Writing Matters

Scroll down to read: Post Partum delights of Deep Editing/ A Note on Changing Lives Through Literature/The Perfect Short Story/A Writer from Birth – Autobiographical Note/

The Post Partum Delights of Deep Editing.

‘It is very salutary to address someone else’s deep edit of your work,’ so said my professional proofreader Clive Johnson. I sent my baby away, sure that it would give him  an easy job of proofreading. I have been flattered before when he used the magic phrase ‘this is pretty clean’. Inevitably, after I sent the manuscript away I bit my nails with a degree of uncertainty. Later, reading the returned, proofed manuscript, I felt a slight reproof when he commented that was harder work than usual.

This might be down to the global changes I made when the novel was just about finished.  (I changed the names of two main characters towards the end.  I felt they were begging me to do this.) To do this I applied the useful instruction find and replace.  The old names were found and replaced with the new or modified names.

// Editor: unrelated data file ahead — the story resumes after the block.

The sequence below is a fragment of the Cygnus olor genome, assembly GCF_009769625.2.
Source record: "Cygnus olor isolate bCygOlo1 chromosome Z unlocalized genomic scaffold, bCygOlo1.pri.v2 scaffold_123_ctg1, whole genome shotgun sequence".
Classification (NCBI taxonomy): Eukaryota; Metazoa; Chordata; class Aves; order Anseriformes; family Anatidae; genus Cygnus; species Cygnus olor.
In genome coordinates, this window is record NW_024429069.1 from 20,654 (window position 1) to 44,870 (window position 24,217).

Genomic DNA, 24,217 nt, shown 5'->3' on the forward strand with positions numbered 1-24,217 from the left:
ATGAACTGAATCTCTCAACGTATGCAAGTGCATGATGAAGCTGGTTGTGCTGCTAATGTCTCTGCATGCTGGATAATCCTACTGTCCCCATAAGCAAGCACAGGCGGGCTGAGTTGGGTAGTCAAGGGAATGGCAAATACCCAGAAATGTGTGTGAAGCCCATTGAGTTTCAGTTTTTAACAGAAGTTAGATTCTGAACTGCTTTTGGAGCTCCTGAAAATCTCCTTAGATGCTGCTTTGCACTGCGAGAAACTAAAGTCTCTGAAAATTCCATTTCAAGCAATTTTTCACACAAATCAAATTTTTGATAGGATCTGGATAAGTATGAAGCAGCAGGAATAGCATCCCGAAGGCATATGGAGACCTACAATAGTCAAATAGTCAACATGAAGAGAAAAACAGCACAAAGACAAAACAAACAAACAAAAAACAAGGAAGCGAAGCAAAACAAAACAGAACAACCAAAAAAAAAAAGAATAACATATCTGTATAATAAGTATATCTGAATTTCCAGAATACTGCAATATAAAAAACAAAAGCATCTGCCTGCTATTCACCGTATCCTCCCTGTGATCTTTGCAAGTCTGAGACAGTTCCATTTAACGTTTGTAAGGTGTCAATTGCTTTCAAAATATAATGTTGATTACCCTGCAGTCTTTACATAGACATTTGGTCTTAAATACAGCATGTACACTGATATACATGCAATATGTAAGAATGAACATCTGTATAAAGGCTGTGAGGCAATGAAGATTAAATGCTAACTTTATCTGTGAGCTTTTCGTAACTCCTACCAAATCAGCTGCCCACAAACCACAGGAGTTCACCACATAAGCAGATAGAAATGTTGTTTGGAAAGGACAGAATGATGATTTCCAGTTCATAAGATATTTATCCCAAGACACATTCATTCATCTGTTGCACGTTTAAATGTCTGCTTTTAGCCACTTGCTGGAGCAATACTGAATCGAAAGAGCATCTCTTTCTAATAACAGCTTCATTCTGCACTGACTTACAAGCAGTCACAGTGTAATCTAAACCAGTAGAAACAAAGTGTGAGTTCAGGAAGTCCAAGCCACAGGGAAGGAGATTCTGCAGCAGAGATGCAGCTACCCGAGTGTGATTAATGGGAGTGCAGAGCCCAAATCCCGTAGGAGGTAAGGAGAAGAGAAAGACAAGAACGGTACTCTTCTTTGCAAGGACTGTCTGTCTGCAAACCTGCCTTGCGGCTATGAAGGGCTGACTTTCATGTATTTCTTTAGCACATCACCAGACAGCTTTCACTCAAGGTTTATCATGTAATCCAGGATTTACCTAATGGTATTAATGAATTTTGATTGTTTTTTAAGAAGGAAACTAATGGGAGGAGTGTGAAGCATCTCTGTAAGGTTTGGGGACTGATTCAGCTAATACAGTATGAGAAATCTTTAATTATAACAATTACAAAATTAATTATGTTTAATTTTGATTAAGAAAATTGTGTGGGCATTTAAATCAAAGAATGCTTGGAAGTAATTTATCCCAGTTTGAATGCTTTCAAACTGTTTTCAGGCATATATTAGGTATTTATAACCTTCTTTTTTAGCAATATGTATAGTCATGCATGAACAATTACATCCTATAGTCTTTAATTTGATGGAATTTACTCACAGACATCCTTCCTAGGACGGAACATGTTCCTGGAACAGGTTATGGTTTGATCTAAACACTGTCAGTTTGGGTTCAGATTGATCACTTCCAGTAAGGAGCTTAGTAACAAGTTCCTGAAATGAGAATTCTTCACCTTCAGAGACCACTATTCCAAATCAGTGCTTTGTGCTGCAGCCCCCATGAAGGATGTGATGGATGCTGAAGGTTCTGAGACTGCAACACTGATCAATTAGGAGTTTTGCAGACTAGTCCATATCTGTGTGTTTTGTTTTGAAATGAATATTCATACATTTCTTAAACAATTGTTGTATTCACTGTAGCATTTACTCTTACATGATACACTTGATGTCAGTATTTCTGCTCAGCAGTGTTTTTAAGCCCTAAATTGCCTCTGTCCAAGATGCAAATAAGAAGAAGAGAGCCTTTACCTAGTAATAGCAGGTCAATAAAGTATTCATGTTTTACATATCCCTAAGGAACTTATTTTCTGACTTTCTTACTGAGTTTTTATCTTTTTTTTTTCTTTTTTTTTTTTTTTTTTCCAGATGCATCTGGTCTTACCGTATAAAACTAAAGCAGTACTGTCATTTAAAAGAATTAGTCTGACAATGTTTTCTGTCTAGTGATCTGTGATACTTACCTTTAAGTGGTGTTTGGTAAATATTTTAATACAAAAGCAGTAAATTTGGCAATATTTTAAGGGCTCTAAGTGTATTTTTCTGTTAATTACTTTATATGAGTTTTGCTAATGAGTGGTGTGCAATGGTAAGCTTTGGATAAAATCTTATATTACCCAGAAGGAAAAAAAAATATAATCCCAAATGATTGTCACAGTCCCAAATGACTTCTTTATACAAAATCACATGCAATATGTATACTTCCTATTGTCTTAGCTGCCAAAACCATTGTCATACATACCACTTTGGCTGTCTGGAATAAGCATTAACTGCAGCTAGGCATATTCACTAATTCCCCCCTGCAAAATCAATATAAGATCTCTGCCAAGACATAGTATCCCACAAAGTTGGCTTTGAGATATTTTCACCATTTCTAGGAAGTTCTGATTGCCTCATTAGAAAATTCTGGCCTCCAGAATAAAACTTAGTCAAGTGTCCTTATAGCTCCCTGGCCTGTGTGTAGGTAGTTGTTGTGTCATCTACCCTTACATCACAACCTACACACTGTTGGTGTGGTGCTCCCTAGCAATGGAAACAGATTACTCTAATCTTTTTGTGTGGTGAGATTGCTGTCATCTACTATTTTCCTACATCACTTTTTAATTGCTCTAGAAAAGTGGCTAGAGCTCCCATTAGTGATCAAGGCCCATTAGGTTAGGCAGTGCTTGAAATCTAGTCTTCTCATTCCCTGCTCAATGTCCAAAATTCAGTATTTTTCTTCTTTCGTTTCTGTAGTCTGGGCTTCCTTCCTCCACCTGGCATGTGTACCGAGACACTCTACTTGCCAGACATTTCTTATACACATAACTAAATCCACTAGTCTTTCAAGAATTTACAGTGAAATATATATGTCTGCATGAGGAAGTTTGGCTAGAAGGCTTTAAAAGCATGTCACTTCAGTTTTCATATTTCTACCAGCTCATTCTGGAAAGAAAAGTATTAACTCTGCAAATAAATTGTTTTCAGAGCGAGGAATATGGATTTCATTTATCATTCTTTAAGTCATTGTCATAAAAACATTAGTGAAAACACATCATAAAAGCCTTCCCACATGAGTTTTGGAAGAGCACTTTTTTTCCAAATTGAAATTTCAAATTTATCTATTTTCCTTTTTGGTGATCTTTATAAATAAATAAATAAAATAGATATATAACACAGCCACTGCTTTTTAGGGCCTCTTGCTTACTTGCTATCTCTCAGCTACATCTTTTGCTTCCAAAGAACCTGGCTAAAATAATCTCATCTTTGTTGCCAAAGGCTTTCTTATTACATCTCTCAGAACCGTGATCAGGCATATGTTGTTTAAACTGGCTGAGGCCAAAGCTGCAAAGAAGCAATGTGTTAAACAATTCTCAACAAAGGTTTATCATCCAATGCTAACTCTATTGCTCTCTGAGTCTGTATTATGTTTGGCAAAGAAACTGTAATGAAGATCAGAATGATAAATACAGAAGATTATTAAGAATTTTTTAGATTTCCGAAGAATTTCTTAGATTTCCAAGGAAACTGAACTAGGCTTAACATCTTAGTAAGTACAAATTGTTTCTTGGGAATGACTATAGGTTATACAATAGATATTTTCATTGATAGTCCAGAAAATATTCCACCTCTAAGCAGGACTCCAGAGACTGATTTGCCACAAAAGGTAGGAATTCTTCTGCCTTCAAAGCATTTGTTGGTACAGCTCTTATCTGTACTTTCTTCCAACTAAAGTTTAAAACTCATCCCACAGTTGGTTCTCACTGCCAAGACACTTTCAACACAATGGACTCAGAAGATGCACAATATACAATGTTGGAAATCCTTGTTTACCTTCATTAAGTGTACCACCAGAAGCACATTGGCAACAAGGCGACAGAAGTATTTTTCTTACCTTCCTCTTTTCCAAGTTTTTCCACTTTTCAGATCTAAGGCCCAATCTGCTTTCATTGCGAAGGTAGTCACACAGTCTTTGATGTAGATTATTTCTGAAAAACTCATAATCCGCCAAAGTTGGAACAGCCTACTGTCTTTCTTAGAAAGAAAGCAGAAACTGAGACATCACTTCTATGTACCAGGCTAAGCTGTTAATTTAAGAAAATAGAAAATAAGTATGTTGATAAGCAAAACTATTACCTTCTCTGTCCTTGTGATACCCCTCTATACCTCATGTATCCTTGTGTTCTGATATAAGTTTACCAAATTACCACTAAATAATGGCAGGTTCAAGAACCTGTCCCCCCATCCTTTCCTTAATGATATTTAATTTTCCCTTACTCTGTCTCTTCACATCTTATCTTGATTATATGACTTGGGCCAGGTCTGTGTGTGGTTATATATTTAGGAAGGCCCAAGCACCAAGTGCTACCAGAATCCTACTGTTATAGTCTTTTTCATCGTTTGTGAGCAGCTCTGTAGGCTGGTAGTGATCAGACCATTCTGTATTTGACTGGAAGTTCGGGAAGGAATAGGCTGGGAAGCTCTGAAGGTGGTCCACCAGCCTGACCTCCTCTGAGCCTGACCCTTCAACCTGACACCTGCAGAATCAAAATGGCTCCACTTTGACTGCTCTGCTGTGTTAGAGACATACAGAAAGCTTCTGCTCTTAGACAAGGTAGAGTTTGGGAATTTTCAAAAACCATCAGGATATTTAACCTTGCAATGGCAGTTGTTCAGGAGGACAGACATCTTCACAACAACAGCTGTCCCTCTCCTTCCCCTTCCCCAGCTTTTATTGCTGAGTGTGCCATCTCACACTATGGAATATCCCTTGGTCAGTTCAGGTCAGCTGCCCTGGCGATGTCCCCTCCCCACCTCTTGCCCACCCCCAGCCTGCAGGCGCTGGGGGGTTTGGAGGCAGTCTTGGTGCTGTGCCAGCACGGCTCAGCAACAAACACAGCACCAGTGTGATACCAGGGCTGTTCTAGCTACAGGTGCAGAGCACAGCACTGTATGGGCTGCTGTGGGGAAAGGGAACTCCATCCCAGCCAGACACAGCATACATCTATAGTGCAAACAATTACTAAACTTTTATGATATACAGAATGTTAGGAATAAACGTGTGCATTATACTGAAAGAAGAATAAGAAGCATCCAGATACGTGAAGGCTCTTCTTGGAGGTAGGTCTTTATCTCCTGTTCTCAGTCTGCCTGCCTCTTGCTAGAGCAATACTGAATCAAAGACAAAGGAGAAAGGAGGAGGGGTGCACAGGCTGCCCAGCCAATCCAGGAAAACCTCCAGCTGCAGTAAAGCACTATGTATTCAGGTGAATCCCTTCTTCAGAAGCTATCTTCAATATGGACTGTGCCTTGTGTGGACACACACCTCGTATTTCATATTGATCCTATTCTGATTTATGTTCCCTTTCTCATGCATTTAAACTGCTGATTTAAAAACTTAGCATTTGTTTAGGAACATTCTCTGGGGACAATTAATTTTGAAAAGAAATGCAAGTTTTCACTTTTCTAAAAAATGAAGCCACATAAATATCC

editing alice best (2)_LI

However,  in the final copy some of the new names were bizarrely buried in surrounding text and had to be disentangled. I thought I had caught all the anomalies in my final run through. But Clive knew better.  I hadn’t caught all of these. But by then I was probably a little bit word-blind. Like any mother, I was blind to even the minor faults in my beloved offspring.

Undaunted,  I settled down to go through Clive’s proofed copy line by line . Alongside my computer I have the notes from   my other first-readers who may or may not altogether agree with the file as it is now. I felt it would be useful us to compare them.

But Clive’s proofing was as near flawless as any piece of work can be.

All these concerns and approaches deepen and extend  the organic process of taking a novel to its final stage -of Making the Book*  the best it can be.

In some ways this has not been  unlike the process I experienced when I used to write for a large publisher. This process has been  equally meticulous but not quite so corporate* where departments as well as individuals combine to do the job